Jet dealers were welcomed in glamorous Cannes last month to one of the regular gatherings held by Phillips 66, which enabled the company’s staff (including its senior executives) to network in an informal setting with its retail and wholesale customers.

There’s been a lot of change since the last customer conference 18 months ago in Ireland much of it painful, following the closure of the company’s marketing office in Warwick, and the loss of a large majority of the existing workforce.

This ’re-positioning’ was essential, according to Mary Wolf, managing director of UK marketing for Phillips 66: "There was a realisation that we needed to do something for the business, UK-wide, as we weren’t as efficient as we needed to be in this economic climate," she says. "We had three offices at Humber Refinery, the marketing business in Warwick and our commercial office in London, each with their own IT and finance departments, for example. We saw 60% of the Warwick staff unable to relocate to either London or Humber. It was a really difficult time, and one of the hardest things I’ve ever done. It was a hard thing for the group, but it was the right thing."

What it means is that half the company’s staff are new and still learning the ropes, but the primary sales staff hasn’t changed for most of the customer base, according to Wolf.

"Relationships are key and we wanted to preserve that as much as we possibly could," she stresses. "We’ve had a lot of change in the secondary line such as the sales support and the account co-ordinators. We’ve consolidated our customer support group and put in place a senior manager to focus on supporting our dealers, and we’ve also kept some key anchor people throughout the organisation bringing that customer knowledge, experience, heritage of the brand, and culture we’ve worked so hard to establish, as well as the ethos of customer service that is so important. There are real pockets of strength in terms of people helping with the transition.

"I would also like to express my utmost gratitude to the people that left. It was so important for them to share their expertise with the new people, because they wanted us to succeed. And we wanted them to succeed in their new endeavour so we did as much as we could to help them. It was scary some had been here for 25 years since university."

The Warwick office was closed at the end of 2017 and in January the team made a new start in London. However, while all this has been going on, dealers have felt a certain amount of frustration at the lack of progress over particular issues that concern them. And while it was great to see US-based Pam McGinnis, the company’s president, global marketing, make the journey to the south of France to present an overview of the global energy landscape and insight into the company’s values and strategy, retailers were hoping for something more concrete on dealer-focused initiatives.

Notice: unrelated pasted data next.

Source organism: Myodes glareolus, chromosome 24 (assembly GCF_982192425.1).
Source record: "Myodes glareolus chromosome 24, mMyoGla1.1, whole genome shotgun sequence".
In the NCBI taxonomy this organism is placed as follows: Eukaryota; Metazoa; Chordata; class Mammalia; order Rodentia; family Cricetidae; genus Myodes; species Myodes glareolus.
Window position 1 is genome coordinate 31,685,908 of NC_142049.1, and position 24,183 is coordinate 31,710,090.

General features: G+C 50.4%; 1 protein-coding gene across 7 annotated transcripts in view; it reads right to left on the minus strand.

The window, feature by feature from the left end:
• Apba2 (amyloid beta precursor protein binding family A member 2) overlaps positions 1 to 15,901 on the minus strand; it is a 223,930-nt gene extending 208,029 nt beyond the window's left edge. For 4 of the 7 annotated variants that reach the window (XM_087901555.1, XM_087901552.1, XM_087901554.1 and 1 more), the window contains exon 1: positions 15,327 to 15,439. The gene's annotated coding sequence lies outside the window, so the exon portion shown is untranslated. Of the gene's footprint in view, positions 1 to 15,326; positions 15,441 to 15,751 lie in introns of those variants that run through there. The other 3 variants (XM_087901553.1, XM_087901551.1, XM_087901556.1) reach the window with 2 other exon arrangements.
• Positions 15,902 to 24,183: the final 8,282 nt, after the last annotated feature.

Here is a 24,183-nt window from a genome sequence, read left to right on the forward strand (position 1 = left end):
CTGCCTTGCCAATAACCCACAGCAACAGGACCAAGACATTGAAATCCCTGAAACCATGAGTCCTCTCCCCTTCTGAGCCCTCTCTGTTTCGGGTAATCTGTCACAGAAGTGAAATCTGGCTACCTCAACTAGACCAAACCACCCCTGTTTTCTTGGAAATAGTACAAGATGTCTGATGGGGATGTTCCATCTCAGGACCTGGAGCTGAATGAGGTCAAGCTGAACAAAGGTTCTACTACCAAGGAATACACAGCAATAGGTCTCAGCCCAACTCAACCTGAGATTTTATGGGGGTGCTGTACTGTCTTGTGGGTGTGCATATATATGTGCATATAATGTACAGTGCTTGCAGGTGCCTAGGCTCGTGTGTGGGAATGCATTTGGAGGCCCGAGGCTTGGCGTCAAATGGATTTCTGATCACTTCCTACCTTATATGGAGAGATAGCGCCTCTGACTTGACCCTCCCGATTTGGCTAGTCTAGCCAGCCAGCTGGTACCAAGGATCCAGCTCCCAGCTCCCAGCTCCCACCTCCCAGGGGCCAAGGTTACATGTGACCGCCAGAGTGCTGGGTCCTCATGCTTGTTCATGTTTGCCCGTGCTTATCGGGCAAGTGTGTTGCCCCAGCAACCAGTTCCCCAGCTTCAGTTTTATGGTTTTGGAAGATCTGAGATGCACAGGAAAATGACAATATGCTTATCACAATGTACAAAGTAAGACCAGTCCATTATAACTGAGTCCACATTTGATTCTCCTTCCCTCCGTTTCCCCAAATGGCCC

Wolf takes an honest approach: "We did deliberately take a pause when we were doing our repositioning, because our focus had to be so much on people, and making sure we got through that transition as well as we could. We knew that our retail business manager Guy Pulham would be leaving and we were bringing in a new retail business manager, Soenke Voges, whose role is to strengthen the brand and drive further growth across the UK network.

"We knew we would be making a lot of key decisions about re-imaging, cross-card acceptance, premium fuels and so on. We were very deliberate with the choice of Soenke and got tremendous co-operation from our company in Germany which runs circa 700 company-owned sites for them to give us one of their best people. He has a retail background. He ran stores with the number one brand in Germany. He understands what makes a difference. So bringing that kind of expertise in invigorates the staff, helps re-educate our sales force, and we can bring something different to the dealers that they haven’t seen from us before, that should help their bottom line."

Wolf stresses that this year is all about starting to execute the areas where the company need to work on the brand. Plans are underway to refresh the image; make better use of new technology; and for a new marketing campaign to reinforce the message to consumers about the Jet brand, as well as a re-focus on its premium fuels. She is well aware that the oil majors are starting to tread on Jet’s territory, approaching smaller retailers who are understandably tempted with the lure of a big brand.

"We still have around 330 dealers we haven’t really lost any ground. But our dealer community are looking at us and saying ’now what?’ It’s a tough market and we have a lot to do. The best way to improve our business is to help our dealers improve theirs. There will always be a place in the market for Jet. We’ve always been the value-for-money brand, and I think there’s still space for that. Our messages will be pretty simple and we won’t stray too far away from our fundamentals of ’clean, fast, friendly, safe and reliable’. That should be the expectation and an excellent experience every time you’re on a Jet forecourt."